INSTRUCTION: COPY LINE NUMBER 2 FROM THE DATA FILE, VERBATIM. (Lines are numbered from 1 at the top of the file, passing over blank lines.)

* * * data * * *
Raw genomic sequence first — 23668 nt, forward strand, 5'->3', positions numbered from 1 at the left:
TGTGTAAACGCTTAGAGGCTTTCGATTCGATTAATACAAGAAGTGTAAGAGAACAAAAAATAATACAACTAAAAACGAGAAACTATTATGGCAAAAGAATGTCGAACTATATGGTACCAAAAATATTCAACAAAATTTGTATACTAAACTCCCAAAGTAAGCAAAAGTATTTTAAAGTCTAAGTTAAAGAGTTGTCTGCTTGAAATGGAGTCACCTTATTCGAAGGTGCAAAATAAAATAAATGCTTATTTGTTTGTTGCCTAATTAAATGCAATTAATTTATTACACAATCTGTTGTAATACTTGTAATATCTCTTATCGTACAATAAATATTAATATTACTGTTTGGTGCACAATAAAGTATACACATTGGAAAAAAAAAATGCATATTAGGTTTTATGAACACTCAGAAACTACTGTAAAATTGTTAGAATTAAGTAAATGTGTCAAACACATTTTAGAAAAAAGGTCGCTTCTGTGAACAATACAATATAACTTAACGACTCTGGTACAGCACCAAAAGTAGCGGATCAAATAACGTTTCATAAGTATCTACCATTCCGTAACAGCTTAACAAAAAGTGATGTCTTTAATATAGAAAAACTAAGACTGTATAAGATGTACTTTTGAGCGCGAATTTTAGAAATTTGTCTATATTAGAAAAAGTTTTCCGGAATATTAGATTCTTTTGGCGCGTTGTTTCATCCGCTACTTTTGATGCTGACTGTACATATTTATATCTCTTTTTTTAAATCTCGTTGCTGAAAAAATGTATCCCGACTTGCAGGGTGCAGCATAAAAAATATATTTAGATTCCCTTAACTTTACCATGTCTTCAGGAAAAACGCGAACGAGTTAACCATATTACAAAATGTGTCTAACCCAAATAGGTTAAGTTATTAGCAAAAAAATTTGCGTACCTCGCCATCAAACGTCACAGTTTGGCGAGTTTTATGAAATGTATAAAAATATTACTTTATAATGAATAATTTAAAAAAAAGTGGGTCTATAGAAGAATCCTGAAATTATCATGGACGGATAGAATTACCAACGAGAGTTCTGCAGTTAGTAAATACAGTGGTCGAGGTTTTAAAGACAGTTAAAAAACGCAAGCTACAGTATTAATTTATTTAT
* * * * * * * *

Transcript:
TGTGTAAACGCTTAGAGGCTTTCGATTCGATTAATACAAGAAGTGTAAGAGAACAAAAAATAATACAACTAAAAACGAGAAACTATTATGGCAAAAGAATGTCGAACTATATGGTACCAAAAATATTCAACAAAATTTGTATACTAAACTCCCAAAGTAAGCAAAAGTATTTTAAAGTCTAAGTTAAAGAGTTGTCTGCTTGAAATGGAGTCACCTTATTCGAAGGTGCAAAATAAAATAAATGCTTATTTGTTTGTTGCCTAATTAAATGCAATTAATTTATTACACAATCTGTTGTAATACTTGTAATATCTCTTATCGTACAATAAATATTAATATTACTGTTTGGTGCACAATAAAGTATACACATTGGAAAAAAAAAATGCATATTAGGTTTTATGAACACTCAGAAACTACTGTAAAATTGTTAGAATTAAGTAAATGTGTCAAACACATTTTAGAAAAAAGGTCGCTTCTGTGAACAATACAATATAACTTAACGACTCTGGTACAGCACCAAAAGTAGCGGATCAAATAACGTTTCATAAGTATCTACCATTCCGTAACAGCTTAACAAAAAGTGATGTCTTTAATATAGAAAAACTAAGACTGTATAAGATGTACTTTTGAGCGCGAATTTTAGAAATTTGTCTATATTAGAAAAAGTTTTCCGGAATATTAGATTCTTTTGGCGCGTTGTTTCATCCGCTACTTTTGATGCTGACTGTACATATTTATATCTCTTTTTTTAAATCTCGTTGCTGAAAAAATGTATCCCGACTTGCAGGGTGCAGCATAAAAAATATATTTAGATTCCCTTAACTTTACCATGTCTTCAGGAAAAACGCGAACGAGTTAACCATATTACAAAATGTGTCTAACCCAAATAGGTTAAGTTATTAGCAAAAAAATTTGCGTACCTCGCCATCAAACGTCACAGTTTGGCGAGTTTTATGAAATGTATAAAAATATTACTTTATAATGAATAATTTAAAAAAAAGTGGGTCTATAGAAGAATCCTGAAATTATCATGGACGGATAGAATTACCAACGAGAGTTCTGCAGTTAGTAAATACAGTGGTCGAGGTTTTAAAGACAGTTAAAAAACGCAAGCTACAGTATTAATTTATTTAT